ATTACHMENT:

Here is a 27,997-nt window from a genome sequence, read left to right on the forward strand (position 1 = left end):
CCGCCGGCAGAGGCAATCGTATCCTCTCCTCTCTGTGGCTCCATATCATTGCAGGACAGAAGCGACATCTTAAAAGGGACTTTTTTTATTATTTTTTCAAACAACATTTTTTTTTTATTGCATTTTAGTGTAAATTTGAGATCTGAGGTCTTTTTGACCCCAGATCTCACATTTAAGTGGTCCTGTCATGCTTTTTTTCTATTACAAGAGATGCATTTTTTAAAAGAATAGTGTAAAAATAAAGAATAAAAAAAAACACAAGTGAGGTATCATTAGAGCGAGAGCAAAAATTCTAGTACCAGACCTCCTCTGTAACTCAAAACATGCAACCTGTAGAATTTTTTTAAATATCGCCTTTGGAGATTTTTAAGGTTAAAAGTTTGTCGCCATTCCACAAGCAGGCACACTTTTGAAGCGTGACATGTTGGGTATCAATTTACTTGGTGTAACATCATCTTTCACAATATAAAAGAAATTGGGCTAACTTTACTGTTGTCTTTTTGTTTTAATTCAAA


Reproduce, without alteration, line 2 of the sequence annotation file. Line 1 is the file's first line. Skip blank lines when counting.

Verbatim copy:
CCGCCGGCAGAGGCAATCGTATCCTCTCCTCTCTGTGGCTCCATATCATTGCAGGACAGAAGCGACATCTTAAAAGGGACTTTTTTTATTATTTTTTCAAACAACATTTTTTTTTTATTGCATTTTAGTGTAAATTTGAGATCTGAGGTCTTTTTGACCCCAGATCTCACATTTAAGTGGTCCTGTCATGCTTTTTTTCTATTACAAGAGATGCATTTTTTAAAAGAATAGTGTAAAAATAAAGAATAAAAAAAAACACAAGTGAGGTATCATTAGAGCGAGAGCAAAAATTCTAGTACCAGACCTCCTCTGTAACTCAAAACATGCAACCTGTAGAATTTTTTTAAATATCGCCTTTGGAGATTTTTAAGGTTAAAAGTTTGTCGCCATTCCACAAGCAGGCACACTTTTGAAGCGTGACATGTTGGGTATCAATTTACTTGGTGTAACATCATCTTTCACAATATAAAAGAAATTGGGCTAACTTTACTGTTGTCTTTTTGTTTTAATTCAAA